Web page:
Breeding Button Quail

By Levin Tilghman

(originally published in "Finch Breeder" Magazine,
Vol. 4, no. 2; Summer/Fall 1999)
Bunny Nesting


These tiny quail, also called Chinese Painted Quail, are often kept by finch fanciers. Breeding them can be frustrating as they have the habit of producing large numbers of eggs without ever making any attempt to incubate them. Artificial brooding and incubation is often the resort taken by those desiring to have young. Button Quail chicks are harder to rear than Bobwhites and Coturnix quail because of their very small size and the strong desire of the chicks to be brooded by another bird.

I had often read that Button Quail will only rear their own young in a large planted aviary, where they can hide their nest. Yet my first success took place in a cardboard box only 24" square! The box was prepared as follows: I added 3 inches of sterilized potting soil, followed by a couple of handfuls of pine shavings for added absorbency. A screen is used to cover the box. The nest is located in a back corner of the box, where the light levels are the lowest.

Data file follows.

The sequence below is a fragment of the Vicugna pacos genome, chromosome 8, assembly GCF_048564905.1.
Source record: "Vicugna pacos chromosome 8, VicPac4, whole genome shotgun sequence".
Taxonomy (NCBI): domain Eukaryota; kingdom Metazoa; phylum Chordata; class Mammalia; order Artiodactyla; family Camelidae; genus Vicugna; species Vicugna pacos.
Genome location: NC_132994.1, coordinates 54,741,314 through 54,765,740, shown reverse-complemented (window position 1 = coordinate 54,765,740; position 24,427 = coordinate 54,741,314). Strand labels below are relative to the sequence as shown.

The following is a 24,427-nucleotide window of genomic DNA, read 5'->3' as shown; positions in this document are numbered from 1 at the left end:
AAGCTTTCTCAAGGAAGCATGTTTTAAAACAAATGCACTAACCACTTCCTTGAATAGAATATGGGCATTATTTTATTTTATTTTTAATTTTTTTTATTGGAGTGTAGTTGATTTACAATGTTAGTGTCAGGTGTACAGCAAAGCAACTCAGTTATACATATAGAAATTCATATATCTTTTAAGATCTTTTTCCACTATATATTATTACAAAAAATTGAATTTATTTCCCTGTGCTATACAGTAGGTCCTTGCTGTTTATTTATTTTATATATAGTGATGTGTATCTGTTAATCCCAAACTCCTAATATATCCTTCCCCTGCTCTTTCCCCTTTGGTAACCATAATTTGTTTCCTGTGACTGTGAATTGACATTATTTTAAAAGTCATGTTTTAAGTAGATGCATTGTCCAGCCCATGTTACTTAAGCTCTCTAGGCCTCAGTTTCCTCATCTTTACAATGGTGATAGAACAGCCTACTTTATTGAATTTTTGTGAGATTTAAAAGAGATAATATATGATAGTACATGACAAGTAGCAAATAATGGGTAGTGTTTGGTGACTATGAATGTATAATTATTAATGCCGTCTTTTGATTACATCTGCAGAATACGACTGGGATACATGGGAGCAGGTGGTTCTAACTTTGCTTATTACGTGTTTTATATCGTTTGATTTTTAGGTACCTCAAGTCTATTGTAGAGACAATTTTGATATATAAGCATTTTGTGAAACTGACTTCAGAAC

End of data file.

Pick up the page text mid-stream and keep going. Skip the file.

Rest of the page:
Most hens will make a shallow depression in the soil, but some will build a large nest out of dried grasses. In most cases it is best to remove the male once incubation commences. But I did have one male who actually assisted the hen in the care and rearing of the chicks. The nest was very well concealed and I didn't even realize that the hen had been incubating until the eggs began to hatch. The incubation period is only 16 days. Some hens will lead the first 3-4 chicks away from the nest and abandon the rest of the clutch. If you find the eggs in time, you can place them in an incubator until they hatch. Then the chicks can be returned to their mother. Rearing food is simple. I use finely ground gamebird starter or commercial eggfood as the standard diet, supplemented by small mealworms and chopped greens. Care must be taken to prevent the tiny chicks from falling into deep water containers and drowning. Until they are larger I offer them water in a jar top filled with marbles. The sight of a Button Quail family is truly fascinating and once you have them raised naturally you will not want to use incubators again.